Pub gardens for post-lockdown fun
Here's to alfresco meet-ups from April 12! We've cherry-picked some of the best pub gardens for eating and drinking in Sussex. Your round!
We’re just days away from being able to meet with five of our faves in a pub garden for lunch, dinner or just a sundowner and we. Can’t. Wait. To while away the time between now and April 12, we’ve gone and found the best alfresco hotspots in Sussex for you.
The Royal Oak, Midhurst
Just outside Midhurst, this fantastic destination pub has a huge garden, a drive-thru for takeaway, an outside bar, pizza oven, music and a gorgeously lit and decorated heated marquee. Perfect for a lazy afternoon, a well-earned post-walk feast or a balmy spring evening with friends.
The White Hart, South Harting
One to flock to after a brisk walk up nearby Harting Down, or a more leisurely amble through the pretty village and surrounds. The large garden will be buzzing, with new furniture, heated and sheltered areas, and a menu for al-fresco dining. Some tables will be kept free for walk-ins so try your luck if you’re passing and have forgotten to book! Opening hours weather dependent so check before you go.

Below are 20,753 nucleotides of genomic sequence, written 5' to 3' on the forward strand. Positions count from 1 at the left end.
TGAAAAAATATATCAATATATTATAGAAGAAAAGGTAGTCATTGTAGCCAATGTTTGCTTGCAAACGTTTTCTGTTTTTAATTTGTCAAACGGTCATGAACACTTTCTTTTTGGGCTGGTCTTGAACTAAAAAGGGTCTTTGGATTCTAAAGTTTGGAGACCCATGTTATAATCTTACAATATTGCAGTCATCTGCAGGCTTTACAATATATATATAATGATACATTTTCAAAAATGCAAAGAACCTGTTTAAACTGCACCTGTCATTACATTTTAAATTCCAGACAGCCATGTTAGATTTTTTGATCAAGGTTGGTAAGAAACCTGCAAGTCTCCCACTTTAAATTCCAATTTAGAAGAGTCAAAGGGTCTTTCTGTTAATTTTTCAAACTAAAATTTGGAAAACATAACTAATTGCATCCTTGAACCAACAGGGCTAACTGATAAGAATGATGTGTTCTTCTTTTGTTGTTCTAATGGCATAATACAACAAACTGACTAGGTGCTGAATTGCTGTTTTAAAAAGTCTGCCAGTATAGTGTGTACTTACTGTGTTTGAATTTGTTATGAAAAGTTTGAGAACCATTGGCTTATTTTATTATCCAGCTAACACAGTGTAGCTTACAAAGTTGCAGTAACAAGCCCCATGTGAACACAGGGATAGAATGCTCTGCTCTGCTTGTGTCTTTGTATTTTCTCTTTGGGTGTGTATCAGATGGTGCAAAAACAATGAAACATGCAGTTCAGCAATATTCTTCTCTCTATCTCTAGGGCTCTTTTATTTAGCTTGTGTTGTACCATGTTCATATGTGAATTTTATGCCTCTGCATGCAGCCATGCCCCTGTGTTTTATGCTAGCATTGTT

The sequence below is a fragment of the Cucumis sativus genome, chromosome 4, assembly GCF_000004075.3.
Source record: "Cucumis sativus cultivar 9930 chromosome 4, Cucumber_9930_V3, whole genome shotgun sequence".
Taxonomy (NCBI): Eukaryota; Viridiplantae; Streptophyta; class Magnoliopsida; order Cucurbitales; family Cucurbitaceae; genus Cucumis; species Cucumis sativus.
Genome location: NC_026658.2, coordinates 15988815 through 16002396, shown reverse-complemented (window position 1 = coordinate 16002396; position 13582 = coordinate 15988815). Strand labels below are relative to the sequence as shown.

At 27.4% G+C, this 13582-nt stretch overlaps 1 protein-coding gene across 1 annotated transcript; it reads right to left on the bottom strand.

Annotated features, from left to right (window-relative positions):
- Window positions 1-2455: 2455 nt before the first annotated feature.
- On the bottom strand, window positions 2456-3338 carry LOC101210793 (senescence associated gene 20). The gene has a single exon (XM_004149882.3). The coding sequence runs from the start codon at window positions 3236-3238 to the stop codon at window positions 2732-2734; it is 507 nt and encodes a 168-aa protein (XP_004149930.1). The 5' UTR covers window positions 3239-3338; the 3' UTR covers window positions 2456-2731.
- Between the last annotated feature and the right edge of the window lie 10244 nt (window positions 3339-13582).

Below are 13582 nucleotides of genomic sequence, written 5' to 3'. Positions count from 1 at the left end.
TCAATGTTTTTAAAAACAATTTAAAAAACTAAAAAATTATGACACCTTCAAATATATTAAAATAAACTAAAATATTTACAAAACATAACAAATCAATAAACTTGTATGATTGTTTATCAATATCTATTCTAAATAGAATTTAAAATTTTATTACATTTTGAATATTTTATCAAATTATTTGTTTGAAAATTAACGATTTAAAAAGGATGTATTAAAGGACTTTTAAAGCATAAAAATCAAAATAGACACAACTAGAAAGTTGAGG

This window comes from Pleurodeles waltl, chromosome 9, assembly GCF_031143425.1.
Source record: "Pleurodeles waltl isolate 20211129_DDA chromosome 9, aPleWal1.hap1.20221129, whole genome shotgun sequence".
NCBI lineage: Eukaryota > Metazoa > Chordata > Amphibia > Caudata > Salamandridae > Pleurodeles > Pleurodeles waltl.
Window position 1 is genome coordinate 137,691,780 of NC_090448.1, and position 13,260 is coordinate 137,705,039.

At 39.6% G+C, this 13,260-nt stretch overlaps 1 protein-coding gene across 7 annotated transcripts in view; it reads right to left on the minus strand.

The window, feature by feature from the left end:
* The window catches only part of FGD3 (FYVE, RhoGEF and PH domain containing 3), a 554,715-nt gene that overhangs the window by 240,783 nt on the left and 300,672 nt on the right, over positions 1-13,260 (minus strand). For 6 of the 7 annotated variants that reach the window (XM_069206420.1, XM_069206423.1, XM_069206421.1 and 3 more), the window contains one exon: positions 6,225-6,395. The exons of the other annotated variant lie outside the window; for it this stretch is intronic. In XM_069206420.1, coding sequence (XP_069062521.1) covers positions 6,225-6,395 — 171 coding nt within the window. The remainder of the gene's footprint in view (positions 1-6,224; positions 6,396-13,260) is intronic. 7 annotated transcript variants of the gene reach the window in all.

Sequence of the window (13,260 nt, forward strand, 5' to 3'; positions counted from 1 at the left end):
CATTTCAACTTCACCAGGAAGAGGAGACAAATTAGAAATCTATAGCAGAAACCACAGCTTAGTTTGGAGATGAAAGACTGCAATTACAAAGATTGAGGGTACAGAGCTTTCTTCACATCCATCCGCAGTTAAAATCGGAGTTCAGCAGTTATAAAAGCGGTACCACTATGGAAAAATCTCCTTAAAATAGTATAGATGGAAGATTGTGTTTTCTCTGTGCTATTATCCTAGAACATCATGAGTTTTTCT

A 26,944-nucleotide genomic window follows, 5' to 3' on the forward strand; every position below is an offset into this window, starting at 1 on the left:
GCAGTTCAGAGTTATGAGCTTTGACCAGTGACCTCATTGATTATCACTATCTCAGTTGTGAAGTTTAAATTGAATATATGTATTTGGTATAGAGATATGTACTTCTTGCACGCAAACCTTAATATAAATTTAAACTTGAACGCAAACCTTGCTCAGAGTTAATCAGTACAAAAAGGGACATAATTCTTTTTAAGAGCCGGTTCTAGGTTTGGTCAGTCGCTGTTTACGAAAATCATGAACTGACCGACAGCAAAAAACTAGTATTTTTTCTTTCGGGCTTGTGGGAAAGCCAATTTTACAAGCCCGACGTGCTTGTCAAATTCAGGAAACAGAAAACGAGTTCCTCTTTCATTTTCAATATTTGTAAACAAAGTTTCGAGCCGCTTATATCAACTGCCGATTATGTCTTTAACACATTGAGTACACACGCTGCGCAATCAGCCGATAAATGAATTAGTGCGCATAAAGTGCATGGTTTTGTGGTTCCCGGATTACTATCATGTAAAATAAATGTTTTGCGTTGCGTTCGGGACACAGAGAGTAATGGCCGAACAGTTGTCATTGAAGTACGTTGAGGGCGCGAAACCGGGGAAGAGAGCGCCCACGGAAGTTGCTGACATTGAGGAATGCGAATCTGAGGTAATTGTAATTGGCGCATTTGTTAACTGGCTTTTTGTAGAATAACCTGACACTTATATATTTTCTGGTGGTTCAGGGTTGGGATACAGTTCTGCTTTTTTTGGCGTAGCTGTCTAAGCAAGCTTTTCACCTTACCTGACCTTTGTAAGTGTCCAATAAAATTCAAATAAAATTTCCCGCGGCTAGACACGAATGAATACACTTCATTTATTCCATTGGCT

Amberley Black Horse, Amberley
The terrace and garden of this Grade II listed pub with rooms will open on April 14 for alfresco drinking and dining. Located in the heart of the South Downs, Amberley is the quintessential chocolate-box village full of characterful buildings and glorious views of the river Arun. The Black Horse’s future once looked bleak but a campaign from local residents saw its fortunes restored and it reopened after an extensive refurb in 2018.
The Cat Inn, West Hoathly
The garden of this former Muddy Award winner will be open for food and drink from April. Tables of up to six must be booked in advance. A lovely stop-off from nearby Ardingly or Balcombe, or a destination in itself with exceptional quality hospitality and food.
Coach and Horses, Danehill
Boasting large gardens with views of the South Downs, the Coach and Horses at Danehill is perfect for a sunny afternoon. A play area will keep children happy and there’s an adults-only terrace for peaceful relaxation in the shade of a huge maple tree. The menu will also encourage you to linger, with locally sourced food to the fore. Drinks-wise the free house champions Sussex breweries. The pub also has three suggested circular walks on its website to help you work up an appetite. Open from April 13.